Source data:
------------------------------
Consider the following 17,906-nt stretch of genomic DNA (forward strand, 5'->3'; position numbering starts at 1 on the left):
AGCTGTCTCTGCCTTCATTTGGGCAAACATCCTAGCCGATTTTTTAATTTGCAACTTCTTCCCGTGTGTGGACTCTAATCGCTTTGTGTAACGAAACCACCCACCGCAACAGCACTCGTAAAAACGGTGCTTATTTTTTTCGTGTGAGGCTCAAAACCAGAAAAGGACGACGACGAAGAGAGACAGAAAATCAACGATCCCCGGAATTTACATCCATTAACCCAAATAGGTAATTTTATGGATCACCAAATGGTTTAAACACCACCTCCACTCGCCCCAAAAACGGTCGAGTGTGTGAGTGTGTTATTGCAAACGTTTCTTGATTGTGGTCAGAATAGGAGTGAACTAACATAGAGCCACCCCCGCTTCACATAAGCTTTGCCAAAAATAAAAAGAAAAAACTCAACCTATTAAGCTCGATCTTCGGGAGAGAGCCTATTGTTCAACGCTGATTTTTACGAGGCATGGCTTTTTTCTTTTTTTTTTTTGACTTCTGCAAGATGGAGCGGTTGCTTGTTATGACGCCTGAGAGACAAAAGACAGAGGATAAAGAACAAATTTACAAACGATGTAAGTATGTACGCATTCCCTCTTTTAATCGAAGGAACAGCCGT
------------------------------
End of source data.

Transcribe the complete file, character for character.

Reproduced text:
Consider the following 17,906-nt stretch of genomic DNA (forward strand, 5'->3'; position numbering starts at 1 on the left):
AGCTGTCTCTGCCTTCATTTGGGCAAACATCCTAGCCGATTTTTTAATTTGCAACTTCTTCCCGTGTGTGGACTCTAATCGCTTTGTGTAACGAAACCACCCACCGCAACAGCACTCGTAAAAACGGTGCTTATTTTTTTCGTGTGAGGCTCAAAACCAGAAAAGGACGACGACGAAGAGAGACAGAAAATCAACGATCCCCGGAATTTACATCCATTAACCCAAATAGGTAATTTTATGGATCACCAAATGGTTTAAACACCACCTCCACTCGCCCCAAAAACGGTCGAGTGTGTGAGTGTGTTATTGCAAACGTTTCTTGATTGTGGTCAGAATAGGAGTGAACTAACATAGAGCCACCCCCGCTTCACATAAGCTTTGCCAAAAATAAAAAGAAAAAACTCAACCTATTAAGCTCGATCTTCGGGAGAGAGCCTATTGTTCAACGCTGATTTTTACGAGGCATGGCTTTTTTCTTTTTTTTTTTTGACTTCTGCAAGATGGAGCGGTTGCTTGTTATGACGCCTGAGAGACAAAAGACAGAGGATAAAGAACAAATTTACAAACGATGTAAGTATGTACGCATTCCCTCTTTTAATCGAAGGAACAGCCGT